In the first part of this post, we discussed the recent statement by a key IRS official about expected increases in the audits of small-business partnerships.
We also noted the reason why this is happening: the increased use of such partnerships, as opposed to more traditional "pass through" business forms such as sole proprietorships.
In this part of the post, let's look at how the IRS is preparing to give more focus to audits of small businesses that have taken the partnership form.
For one thing, the IRS has acknowledged that is must give its agents proper training on the complex partnership structures that many small businesses now take.
In the past, partnerships usually had only a small group of partners. Today, however, partners can be extremely numerous and range across multiple tiers.
Of course, there are many other tax issues affecting small businesses as well, besides the trend toward more use of the partnership form.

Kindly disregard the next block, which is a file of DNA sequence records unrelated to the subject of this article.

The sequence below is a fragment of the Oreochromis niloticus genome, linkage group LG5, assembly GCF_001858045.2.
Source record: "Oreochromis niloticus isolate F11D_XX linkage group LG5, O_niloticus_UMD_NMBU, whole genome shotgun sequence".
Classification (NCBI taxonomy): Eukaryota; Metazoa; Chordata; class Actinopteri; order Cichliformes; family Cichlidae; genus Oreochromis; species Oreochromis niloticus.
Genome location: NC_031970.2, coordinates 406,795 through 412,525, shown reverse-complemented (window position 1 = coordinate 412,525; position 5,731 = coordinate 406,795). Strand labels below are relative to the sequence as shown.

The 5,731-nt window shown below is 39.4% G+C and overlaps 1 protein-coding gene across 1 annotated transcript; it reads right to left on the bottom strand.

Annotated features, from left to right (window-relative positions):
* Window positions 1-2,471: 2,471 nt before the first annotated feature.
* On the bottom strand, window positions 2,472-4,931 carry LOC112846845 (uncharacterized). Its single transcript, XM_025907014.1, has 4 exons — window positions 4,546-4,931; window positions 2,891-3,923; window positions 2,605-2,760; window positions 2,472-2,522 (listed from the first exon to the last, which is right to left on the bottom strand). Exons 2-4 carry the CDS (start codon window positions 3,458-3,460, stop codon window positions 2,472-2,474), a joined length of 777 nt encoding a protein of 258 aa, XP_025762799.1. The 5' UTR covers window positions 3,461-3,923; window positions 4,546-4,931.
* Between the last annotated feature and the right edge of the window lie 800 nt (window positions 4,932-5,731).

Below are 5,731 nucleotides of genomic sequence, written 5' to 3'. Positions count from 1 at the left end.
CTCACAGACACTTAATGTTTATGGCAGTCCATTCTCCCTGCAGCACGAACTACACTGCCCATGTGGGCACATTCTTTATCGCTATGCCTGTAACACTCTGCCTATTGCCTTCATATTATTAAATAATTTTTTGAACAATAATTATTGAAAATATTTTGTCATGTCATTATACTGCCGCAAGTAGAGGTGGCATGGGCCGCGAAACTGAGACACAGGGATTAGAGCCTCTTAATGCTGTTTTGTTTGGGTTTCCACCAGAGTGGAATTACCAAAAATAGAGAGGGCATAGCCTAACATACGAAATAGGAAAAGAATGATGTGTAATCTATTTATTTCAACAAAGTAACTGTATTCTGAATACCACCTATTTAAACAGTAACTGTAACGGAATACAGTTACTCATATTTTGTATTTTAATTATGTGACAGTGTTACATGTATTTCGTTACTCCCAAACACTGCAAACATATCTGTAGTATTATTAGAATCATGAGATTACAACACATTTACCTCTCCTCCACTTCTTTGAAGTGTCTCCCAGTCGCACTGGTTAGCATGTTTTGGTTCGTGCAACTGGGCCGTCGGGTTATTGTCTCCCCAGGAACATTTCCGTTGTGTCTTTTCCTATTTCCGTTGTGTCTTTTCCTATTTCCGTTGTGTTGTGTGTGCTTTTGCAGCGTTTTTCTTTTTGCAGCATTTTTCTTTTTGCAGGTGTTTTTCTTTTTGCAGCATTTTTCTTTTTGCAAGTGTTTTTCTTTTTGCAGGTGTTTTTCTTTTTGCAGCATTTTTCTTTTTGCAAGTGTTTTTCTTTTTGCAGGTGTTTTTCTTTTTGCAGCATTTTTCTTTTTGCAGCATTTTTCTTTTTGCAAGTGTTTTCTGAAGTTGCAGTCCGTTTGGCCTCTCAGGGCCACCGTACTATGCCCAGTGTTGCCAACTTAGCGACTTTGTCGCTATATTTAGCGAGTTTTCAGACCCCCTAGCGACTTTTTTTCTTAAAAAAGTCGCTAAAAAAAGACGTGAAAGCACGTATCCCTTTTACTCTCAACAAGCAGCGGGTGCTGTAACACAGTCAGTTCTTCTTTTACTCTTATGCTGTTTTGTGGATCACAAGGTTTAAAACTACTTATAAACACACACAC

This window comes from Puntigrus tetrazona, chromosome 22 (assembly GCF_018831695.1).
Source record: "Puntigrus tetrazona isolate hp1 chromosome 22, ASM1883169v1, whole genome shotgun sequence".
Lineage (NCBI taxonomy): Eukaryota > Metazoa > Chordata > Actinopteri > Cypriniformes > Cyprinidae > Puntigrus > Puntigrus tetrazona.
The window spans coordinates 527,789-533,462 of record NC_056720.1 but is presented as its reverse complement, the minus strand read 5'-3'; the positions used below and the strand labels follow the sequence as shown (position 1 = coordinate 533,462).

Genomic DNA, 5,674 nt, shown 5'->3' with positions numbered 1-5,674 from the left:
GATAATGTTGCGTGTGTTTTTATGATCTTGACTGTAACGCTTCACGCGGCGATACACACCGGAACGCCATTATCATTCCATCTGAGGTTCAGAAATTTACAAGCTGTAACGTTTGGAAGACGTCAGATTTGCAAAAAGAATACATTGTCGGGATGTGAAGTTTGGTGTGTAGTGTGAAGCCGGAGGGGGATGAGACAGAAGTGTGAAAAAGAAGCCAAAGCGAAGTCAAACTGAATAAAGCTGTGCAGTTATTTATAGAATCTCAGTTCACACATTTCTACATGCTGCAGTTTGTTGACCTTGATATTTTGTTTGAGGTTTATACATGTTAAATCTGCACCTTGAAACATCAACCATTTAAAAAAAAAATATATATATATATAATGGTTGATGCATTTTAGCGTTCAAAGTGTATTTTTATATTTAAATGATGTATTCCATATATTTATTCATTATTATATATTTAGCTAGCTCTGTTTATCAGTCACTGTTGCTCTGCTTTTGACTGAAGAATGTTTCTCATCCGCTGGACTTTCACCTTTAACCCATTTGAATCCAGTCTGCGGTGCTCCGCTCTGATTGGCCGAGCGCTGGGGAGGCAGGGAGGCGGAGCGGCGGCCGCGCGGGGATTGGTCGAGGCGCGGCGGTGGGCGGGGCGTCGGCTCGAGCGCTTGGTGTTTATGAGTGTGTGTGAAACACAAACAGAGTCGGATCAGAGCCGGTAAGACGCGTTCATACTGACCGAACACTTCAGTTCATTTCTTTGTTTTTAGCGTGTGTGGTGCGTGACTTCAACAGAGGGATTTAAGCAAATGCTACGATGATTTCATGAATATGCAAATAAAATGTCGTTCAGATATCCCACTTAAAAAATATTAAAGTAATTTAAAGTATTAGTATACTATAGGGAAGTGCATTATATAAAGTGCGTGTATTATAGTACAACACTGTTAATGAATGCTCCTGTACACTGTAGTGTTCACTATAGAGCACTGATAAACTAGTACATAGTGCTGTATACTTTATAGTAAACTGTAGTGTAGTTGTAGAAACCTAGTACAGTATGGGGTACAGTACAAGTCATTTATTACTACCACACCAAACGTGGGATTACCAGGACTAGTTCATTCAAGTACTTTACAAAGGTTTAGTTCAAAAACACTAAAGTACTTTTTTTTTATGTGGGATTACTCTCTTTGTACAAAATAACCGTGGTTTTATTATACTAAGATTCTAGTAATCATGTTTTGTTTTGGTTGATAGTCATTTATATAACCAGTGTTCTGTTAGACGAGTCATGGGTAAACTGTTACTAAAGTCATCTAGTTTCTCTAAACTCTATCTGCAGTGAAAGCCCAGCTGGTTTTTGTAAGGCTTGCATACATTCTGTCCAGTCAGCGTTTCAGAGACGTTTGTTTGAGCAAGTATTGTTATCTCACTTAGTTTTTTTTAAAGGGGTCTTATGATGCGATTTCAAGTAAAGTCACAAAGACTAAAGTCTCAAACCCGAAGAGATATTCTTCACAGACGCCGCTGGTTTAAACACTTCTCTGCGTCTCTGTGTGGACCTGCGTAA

For example, as we discussed most recently in our September 4 post, many small employers are still scrambling to meet the health insurance requirements of the Affordable Care Act (ACA). The troubled rollout of the online exchanges has only underscored the need for both employers and employees to understand what their health-insurance options and obligations are.
Beyond the partnership audits we’ve discussed, there is also the much larger issue of the IRS looking more closely at possible under-reporting of income by small businesses. As we discussed in a two-part post on August 16 and 23, more IRS scrutiny in this area could become a burden for many businesses.
Source: Bloomberg, "Small-Business Partnerships to Be priority of IRS Exams: Taxes," Lydia Beyoud, Nov. 11, 2013